Pink cover of How To Say Goodbye in Robot, with a black phone hanging by a cord

About the Book

Title: How to Say Goodbye in Robot
Published: 2009
Swoonworthy Scale: 3

BFF Charm: Yay! Mostly.
Swoonworthy Scale: 3
Talky Talk: Whedonesque
Bonus Factors: Midnight Radio, Mysterious Loner Dude
Relationship Status: Sweethearts

The Deal:

Bea has just moved to Baltimore from Ithaca. It’s the latest in a long line of moves, since her dad, a college professor, keeps hopping from campus to campus. (This reminds me of my own father, whose dad was an economics professor. They moved around a lot – my dad always told me it was because my grandfather hated to publish and therefore never got tenure; my grandpa told me it was just because he enjoyed skipping out on the rent.)

While attending her first day at her new school, fate and the alphabet conspire to sit Bea next to Jonah, known to everyone as Ghost Boy. Jonah doesn’t talk much to most of the kids in school, but he starts paying attention to Bea. Soon, they’re doing everything together – listening to talk shows on the radio, going on adventures, and trying to solve the mystery of Jonah’s family. Nothing can break their bond . . . except maybe Jonah himself.

BFF Charm: Yay! Mostly!

Yay BFF Charm

Can I be BFF with Bea AND Jonah? Cause I want to do everything with them. I want to fly on the magic carpet over Baltimore! And drink in dingy little bars that have crack addicts in the corner! And dress up in costumes and stage photos of old movies!

But if I WERE BFF with Bea, I’d sit her down and Get Real with her (and this is where the “mostly” part comes in). Bea! Pay more attention to your mother. She’s cracking up! Stop being so self-absorbed sometimes! And don’t let your dad be so mean to her, either.

Swoonworthy Scale: 3

Bea and Jonah aren’t boyfriend and girlfriend. They don’t exchange smoochies under the bleachers at school, and they don’t go on dates, exactly. But they’re in love, and their bond runs deep. And that’s great, but it doesn’t lend itself to any romantic palpatations. Sadly.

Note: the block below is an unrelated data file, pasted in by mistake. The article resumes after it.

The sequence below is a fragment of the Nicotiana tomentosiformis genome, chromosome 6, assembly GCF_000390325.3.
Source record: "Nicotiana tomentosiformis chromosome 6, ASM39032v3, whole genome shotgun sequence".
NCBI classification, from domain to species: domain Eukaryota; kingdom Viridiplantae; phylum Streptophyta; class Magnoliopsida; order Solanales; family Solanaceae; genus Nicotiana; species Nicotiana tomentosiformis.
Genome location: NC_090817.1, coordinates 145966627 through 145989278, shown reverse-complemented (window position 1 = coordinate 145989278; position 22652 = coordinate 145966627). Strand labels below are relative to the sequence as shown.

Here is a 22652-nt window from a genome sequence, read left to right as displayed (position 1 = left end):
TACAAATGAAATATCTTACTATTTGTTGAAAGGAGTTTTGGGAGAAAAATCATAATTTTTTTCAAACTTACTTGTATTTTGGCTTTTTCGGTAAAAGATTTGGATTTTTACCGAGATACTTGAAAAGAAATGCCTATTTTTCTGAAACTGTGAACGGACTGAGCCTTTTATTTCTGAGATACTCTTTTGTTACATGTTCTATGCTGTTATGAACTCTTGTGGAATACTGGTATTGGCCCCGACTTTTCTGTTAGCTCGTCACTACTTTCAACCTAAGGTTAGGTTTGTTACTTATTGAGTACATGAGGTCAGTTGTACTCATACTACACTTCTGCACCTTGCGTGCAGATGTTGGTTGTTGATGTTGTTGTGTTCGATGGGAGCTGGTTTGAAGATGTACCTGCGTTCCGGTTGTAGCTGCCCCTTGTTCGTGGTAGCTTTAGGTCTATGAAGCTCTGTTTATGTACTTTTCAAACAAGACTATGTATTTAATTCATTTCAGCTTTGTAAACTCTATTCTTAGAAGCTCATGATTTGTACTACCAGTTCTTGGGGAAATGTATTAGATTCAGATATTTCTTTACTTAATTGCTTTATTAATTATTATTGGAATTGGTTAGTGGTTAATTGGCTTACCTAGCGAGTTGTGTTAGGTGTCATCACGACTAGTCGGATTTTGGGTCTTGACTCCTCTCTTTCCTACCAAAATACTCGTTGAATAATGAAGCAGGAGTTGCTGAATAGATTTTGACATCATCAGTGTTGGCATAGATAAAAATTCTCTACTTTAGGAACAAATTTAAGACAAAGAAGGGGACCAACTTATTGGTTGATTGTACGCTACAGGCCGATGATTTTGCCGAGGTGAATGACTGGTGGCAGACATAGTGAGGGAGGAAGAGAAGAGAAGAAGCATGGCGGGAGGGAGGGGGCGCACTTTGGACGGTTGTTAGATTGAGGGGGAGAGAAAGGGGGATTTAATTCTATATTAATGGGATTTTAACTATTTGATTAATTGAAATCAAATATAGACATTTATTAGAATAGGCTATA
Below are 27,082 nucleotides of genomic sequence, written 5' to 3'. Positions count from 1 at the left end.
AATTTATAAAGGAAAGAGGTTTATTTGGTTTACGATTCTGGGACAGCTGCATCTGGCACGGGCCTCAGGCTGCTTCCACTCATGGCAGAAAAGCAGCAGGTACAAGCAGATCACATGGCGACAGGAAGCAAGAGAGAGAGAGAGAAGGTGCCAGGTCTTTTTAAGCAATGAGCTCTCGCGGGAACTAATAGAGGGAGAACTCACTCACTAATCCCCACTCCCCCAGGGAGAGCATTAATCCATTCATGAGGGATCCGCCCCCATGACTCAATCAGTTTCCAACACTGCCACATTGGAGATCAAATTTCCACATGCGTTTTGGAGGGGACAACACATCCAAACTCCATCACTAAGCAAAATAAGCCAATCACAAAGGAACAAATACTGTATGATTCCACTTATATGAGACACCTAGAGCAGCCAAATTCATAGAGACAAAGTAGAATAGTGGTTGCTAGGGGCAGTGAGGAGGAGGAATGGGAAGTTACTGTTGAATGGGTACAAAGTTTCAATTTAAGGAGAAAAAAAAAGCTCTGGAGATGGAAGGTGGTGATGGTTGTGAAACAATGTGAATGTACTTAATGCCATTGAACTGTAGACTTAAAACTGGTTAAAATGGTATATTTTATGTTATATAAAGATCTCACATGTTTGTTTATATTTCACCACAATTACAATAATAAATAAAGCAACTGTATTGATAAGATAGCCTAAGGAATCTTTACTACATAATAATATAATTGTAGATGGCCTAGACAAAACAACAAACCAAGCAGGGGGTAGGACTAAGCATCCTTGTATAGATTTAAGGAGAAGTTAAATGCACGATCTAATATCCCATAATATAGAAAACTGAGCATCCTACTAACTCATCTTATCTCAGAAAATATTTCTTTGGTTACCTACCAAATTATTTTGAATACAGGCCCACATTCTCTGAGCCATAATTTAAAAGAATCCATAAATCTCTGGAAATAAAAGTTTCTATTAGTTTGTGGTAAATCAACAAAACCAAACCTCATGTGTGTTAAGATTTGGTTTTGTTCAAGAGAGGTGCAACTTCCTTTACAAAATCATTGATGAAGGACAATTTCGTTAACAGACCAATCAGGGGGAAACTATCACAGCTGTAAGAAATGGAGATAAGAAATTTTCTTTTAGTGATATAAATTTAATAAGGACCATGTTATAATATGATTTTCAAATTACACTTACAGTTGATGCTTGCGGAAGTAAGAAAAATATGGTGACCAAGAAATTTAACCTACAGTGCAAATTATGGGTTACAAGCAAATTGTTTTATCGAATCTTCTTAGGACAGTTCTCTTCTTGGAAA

Talky Talk: Whedonesque

You know how, on Buffy, everyone talked really funny and, even though you never hear people say “major whiggins” in real life, the characters on the show always sounded really authentic, cause they were speaking your life story? (well, metaphorically, anyway, I haven’t dated any actual vampires. Yet.)

How to Say Goodbye in Robot is a lot like Buffy. I don’t always believe the words the characters use, but I always believe what they’re saying.

Bonus Factor: Midnight Radio

A vintage wooden box radio

Jonah turns Bea on to a late night talk radio show, which they listen to almost every night. The host and callers of the show are characters in their own right, and I cared about them just as much as I did Bea and Jonah. I want a local late-night call-in talk show on the radio!! Only instead of late-night, I actually want it to be at 3 pm. Because I’man old lady who is usually asleep by 9 pm.

Bonus Factor: Mysterious Loner Dude

Jordan Catalano, a hot brooding stoner, in My So-Called Life

Jonah’s totally a mysterious loner dude! Only, instead of looking/acting like Jordan Catalano, he looks and acts more like Brian Krackow. Hey, maybe he’ll proof-read my love letters!

Relationship Status: Sweethearts

I don’t mean that this book and I are sweethearts (although we certainly can be). I mean that I feel about this book how I feel about Sweethearts. And in a lot of ways, they’re very similar books – two friends who are so in love that their relationship defies words like “boyfriend” or “girlfriend.” A whole mess of family issues. And a heartbreaker of an ending that leaves me crying like a banshee while clutching the book in question and wailing, “Come home, Cameron Quick/Ghost Boy!!”

FTC Full Disclosure: I received neither money nor cocktails in exchange for this review.